This weeks "On the Farm Friday" post is dedicated to a fellow Wildcat and future farmboy, George Desch.
George is the son of a very good friend of mine from college. (We are K-State wildcats through and through!) Even though he lives miles away in the beautiful state of Virginia, he loves the farm and has been praying for rain for all of the farmers in Kansas! (Don't you just love him already?) He is about the same age as our son, Henry, who is also all about everything farm. Maybe they will meet someday!! This is for you, George! (P.S. Keep the prayers coming ~ it rained twice last week!)
Without a doubt, summer is the busiest time of the year on the farm. Every farm across the country is unique in its own way. Some raise only crops, others have crops and animals and some even have special equipment for doing custom work, as we do, such as swathers, bailers, seed drillers and semi-trucks.
Our farm primarily consists of alfalfa production. You know this better as hay, and can often see the large round or square bales lined up at the edges of the field waiting to be trucked to a feed lot or dairy. Only a small portion of our acreage is dedicated to growing wheat and corn. In fact, this year we didn't raise any wheat at all, and the boys were very sad about this, because they LOVE to watch the combines roll through the fields, and sometimes get to ride along!
Henry was especially sad, but thankfully, he has an uncle who was running his combine this year and said, "Yes!" when Henry asked if he could tag along. After gathering up his snacks, water bottle and favorite hat, he was ready to get down to business!
One of the most beautiful sights across rural America in the summer is a field of golden wheat being harvested by a roaring combine. This is a Case combine. You can see just how big it is, as Henry stands at the top by the cab.
The part of the machine that cuts the crop is called the header. This one is 36 feet wide. Different headers are used for harvesting different crops.
If you own a toy combine, it probably came with both a wheat and a corn header, so you know exactly what I'm what I'm talking' about! This is a corn header. Doesn't it look like it's ready to chomp up the acres of corn??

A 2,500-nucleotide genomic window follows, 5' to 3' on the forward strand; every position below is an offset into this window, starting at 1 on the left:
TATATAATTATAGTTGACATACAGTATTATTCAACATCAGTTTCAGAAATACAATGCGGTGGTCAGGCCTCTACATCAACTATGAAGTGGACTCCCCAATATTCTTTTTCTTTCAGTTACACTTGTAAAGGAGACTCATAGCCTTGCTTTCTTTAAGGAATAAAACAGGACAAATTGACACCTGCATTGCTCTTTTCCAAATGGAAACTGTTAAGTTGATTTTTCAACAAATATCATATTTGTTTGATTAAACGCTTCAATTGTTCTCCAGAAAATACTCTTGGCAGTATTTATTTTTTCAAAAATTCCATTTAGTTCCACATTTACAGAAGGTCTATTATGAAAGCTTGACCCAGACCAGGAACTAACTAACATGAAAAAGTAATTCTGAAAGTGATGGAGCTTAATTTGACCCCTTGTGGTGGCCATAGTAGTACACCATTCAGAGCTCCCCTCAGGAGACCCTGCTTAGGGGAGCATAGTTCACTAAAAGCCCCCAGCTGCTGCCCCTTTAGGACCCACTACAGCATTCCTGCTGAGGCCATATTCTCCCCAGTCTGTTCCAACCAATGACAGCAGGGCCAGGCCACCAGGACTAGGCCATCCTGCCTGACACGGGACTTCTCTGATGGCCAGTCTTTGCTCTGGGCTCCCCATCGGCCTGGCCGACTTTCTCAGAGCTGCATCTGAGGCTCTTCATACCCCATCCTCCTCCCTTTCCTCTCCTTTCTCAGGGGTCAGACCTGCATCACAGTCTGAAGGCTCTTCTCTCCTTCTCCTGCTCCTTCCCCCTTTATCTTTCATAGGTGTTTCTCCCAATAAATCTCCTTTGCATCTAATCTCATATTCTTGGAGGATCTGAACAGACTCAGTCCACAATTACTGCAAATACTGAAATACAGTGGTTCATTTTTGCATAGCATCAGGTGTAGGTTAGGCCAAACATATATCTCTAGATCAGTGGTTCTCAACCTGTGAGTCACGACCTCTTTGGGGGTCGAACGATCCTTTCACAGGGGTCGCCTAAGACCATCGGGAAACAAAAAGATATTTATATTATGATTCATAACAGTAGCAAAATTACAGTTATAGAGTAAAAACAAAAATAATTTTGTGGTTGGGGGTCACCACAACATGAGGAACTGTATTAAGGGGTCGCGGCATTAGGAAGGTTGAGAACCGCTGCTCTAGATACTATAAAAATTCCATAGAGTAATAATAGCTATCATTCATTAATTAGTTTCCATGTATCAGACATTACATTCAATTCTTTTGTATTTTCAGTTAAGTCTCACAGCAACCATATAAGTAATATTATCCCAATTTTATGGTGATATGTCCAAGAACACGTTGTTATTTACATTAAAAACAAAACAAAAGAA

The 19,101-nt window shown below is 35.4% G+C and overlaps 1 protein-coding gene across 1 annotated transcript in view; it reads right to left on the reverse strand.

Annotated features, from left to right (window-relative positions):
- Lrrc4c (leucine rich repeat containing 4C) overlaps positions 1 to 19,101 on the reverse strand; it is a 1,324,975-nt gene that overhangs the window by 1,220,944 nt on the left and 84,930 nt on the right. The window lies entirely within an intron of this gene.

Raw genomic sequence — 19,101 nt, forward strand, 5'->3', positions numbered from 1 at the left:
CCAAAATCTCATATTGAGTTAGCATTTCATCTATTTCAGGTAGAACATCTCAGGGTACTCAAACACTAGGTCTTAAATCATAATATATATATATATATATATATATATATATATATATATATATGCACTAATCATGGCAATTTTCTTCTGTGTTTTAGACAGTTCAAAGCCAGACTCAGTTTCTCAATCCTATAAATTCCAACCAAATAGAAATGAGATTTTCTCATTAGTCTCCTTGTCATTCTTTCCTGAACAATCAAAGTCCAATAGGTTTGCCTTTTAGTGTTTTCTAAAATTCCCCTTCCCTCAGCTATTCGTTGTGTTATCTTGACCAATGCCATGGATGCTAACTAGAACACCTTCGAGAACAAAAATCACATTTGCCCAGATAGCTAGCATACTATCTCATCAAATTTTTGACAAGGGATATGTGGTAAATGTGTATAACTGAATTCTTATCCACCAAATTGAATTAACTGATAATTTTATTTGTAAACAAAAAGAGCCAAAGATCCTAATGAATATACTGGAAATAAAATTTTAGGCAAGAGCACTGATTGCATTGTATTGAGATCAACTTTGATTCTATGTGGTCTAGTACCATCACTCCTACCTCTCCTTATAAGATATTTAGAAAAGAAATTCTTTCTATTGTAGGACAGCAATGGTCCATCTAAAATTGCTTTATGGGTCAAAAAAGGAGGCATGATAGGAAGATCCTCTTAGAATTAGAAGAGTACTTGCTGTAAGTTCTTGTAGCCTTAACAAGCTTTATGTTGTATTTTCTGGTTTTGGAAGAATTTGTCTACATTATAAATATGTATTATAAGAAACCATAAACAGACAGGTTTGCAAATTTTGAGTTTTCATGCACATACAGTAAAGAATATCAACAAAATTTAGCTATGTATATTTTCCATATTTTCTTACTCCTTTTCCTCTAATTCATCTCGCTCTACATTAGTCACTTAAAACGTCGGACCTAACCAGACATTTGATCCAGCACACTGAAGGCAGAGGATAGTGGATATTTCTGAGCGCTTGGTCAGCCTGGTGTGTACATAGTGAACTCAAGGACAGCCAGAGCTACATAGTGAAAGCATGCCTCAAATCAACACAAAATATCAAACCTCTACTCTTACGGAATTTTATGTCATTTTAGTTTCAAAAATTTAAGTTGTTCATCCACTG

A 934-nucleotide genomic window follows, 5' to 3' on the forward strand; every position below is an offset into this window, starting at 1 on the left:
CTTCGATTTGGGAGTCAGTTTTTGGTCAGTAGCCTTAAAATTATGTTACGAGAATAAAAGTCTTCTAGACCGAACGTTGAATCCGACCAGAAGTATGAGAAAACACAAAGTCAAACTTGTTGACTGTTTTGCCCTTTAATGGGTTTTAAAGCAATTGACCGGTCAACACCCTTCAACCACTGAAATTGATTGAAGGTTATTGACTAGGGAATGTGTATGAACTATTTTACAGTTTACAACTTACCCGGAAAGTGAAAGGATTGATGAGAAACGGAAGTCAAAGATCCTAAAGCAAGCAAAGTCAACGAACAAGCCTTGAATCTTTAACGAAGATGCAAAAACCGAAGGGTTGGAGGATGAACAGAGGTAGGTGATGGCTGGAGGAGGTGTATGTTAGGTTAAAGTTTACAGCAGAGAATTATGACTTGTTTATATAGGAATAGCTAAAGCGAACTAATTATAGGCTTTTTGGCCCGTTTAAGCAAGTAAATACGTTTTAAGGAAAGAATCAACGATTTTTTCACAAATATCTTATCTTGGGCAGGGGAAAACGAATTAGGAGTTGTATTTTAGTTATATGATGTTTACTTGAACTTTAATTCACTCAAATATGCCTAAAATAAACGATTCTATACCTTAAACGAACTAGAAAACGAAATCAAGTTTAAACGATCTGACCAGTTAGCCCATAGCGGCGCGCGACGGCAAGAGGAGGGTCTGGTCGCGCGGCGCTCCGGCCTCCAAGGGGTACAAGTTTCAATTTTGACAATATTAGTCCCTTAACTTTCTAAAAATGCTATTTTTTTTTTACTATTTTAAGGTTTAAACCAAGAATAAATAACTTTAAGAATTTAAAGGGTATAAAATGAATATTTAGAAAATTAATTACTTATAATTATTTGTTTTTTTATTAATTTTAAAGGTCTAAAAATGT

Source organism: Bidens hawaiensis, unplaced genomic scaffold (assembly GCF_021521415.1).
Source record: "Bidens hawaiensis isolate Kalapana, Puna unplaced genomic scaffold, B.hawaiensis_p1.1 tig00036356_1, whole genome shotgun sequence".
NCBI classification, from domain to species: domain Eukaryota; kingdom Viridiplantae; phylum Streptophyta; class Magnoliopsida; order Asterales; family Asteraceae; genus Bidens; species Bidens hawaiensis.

After the combine cuts the wheat, a machine inside separates the grain from the chaff. The chaff is blown out the back and the wheat berries are collected inside of the grain bin. When the bin fills up, a tractor with a grain cart is always nearby waiting for the combine auger to transfer the wheat into the grain cart. Then, the grain cart is driven over to the edge of the field where the semi-truck waits to be loaded with the grain.
Once the semi-truck is full, the driver hauls the load to the grain elevator. Semi trucks are also a favorite topic among the men around here. Henry was all smiles after riding with his uncle Doug and his cousin, Ethan in their semi during harvest.
If you look closely you can see the trucks pulling in to a narrow opening between the bins. After weighing in on a scale, the driver pulls the load over an open chute. The trailer on the semi is called a hopper bottom trailer. The bottom of the trailer opens up releasing the wheat into a pit where it is then transported on an elevator system up into the bins where it is stored for future use.
Sometimes the elevators can look as though they are abandoned or unused. There are many of these along the highways of Kansas, especially in our area of the state where so many farms exist. Now you know that they serve a very important purpose! If you had cereal or toast for breakfast, the wheat ingredients may have once been stored in one of these elevators! Think of us the next time you have a bite of Cheerios!
We hope that you will come and visit us one day on our farm, George! You and Henry would have so much "work" to do!!